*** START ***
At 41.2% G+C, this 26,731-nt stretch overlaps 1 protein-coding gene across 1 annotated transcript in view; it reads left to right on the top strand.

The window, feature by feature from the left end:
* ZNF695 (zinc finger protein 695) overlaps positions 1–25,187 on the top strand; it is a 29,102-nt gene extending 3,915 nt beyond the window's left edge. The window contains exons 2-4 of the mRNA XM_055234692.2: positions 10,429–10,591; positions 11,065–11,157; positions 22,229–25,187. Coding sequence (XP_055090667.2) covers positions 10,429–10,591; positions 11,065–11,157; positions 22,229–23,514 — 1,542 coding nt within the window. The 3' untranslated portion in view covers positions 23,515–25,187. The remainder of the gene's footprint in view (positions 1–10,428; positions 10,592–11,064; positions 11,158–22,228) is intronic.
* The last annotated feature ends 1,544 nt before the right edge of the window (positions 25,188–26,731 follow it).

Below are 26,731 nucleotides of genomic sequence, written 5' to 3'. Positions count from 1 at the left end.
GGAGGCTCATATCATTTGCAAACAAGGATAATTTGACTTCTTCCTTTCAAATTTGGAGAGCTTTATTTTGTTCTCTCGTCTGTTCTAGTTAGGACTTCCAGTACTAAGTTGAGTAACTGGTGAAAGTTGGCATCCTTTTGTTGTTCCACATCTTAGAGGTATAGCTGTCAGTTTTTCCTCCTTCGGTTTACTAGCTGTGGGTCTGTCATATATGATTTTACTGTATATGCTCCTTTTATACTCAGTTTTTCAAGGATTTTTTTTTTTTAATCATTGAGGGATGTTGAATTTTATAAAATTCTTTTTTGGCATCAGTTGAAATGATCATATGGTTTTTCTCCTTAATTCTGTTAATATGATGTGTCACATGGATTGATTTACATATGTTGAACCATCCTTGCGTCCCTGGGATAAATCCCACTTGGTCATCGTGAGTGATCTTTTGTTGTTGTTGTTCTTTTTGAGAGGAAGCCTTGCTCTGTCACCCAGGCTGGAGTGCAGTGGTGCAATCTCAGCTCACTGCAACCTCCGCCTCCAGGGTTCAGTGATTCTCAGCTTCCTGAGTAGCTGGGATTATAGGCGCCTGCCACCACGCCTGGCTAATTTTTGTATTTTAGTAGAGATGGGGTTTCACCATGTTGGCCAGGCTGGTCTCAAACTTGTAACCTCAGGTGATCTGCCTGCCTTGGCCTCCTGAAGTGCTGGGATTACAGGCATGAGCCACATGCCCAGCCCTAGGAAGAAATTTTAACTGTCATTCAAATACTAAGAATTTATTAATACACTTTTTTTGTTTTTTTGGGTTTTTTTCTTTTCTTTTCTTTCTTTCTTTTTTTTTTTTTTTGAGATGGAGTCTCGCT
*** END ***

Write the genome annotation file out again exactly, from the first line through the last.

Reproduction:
At 41.2% G+C, this 26,731-nt stretch overlaps 1 protein-coding gene across 1 annotated transcript in view; it reads left to right on the top strand.

The window, feature by feature from the left end:
* ZNF695 (zinc finger protein 695) overlaps positions 1–25,187 on the top strand; it is a 29,102-nt gene extending 3,915 nt beyond the window's left edge. The window contains exons 2-4 of the mRNA XM_055234692.2: positions 10,429–10,591; positions 11,065–11,157; positions 22,229–25,187. Coding sequence (XP_055090667.2) covers positions 10,429–10,591; positions 11,065–11,157; positions 22,229–23,514 — 1,542 coding nt within the window. The 3' untranslated portion in view covers positions 23,515–25,187. The remainder of the gene's footprint in view (positions 1–10,428; positions 10,592–11,064; positions 11,158–22,228) is intronic.
* The last annotated feature ends 1,544 nt before the right edge of the window (positions 25,188–26,731 follow it).

Below are 26,731 nucleotides of genomic sequence, written 5' to 3'. Positions count from 1 at the left end.
GGAGGCTCATATCATTTGCAAACAAGGATAATTTGACTTCTTCCTTTCAAATTTGGAGAGCTTTATTTTGTTCTCTCGTCTGTTCTAGTTAGGACTTCCAGTACTAAGTTGAGTAACTGGTGAAAGTTGGCATCCTTTTGTTGTTCCACATCTTAGAGGTATAGCTGTCAGTTTTTCCTCCTTCGGTTTACTAGCTGTGGGTCTGTCATATATGATTTTACTGTATATGCTCCTTTTATACTCAGTTTTTCAAGGATTTTTTTTTTTTAATCATTGAGGGATGTTGAATTTTATAAAATTCTTTTTTGGCATCAGTTGAAATGATCATATGGTTTTTCTCCTTAATTCTGTTAATATGATGTGTCACATGGATTGATTTACATATGTTGAACCATCCTTGCGTCCCTGGGATAAATCCCACTTGGTCATCGTGAGTGATCTTTTGTTGTTGTTGTTCTTTTTGAGAGGAAGCCTTGCTCTGTCACCCAGGCTGGAGTGCAGTGGTGCAATCTCAGCTCACTGCAACCTCCGCCTCCAGGGTTCAGTGATTCTCAGCTTCCTGAGTAGCTGGGATTATAGGCGCCTGCCACCACGCCTGGCTAATTTTTGTATTTTAGTAGAGATGGGGTTTCACCATGTTGGCCAGGCTGGTCTCAAACTTGTAACCTCAGGTGATCTGCCTGCCTTGGCCTCCTGAAGTGCTGGGATTACAGGCATGAGCCACATGCCCAGCCCTAGGAAGAAATTTTAACTGTCATTCAAATACTAAGAATTTATTAATACACTTTTTTTGTTTTTTTGGGTTTTTTTCTTTTCTTTTCTTTCTTTCTTTTTTTTTTTTTTTGAGATGGAGTCTCGCT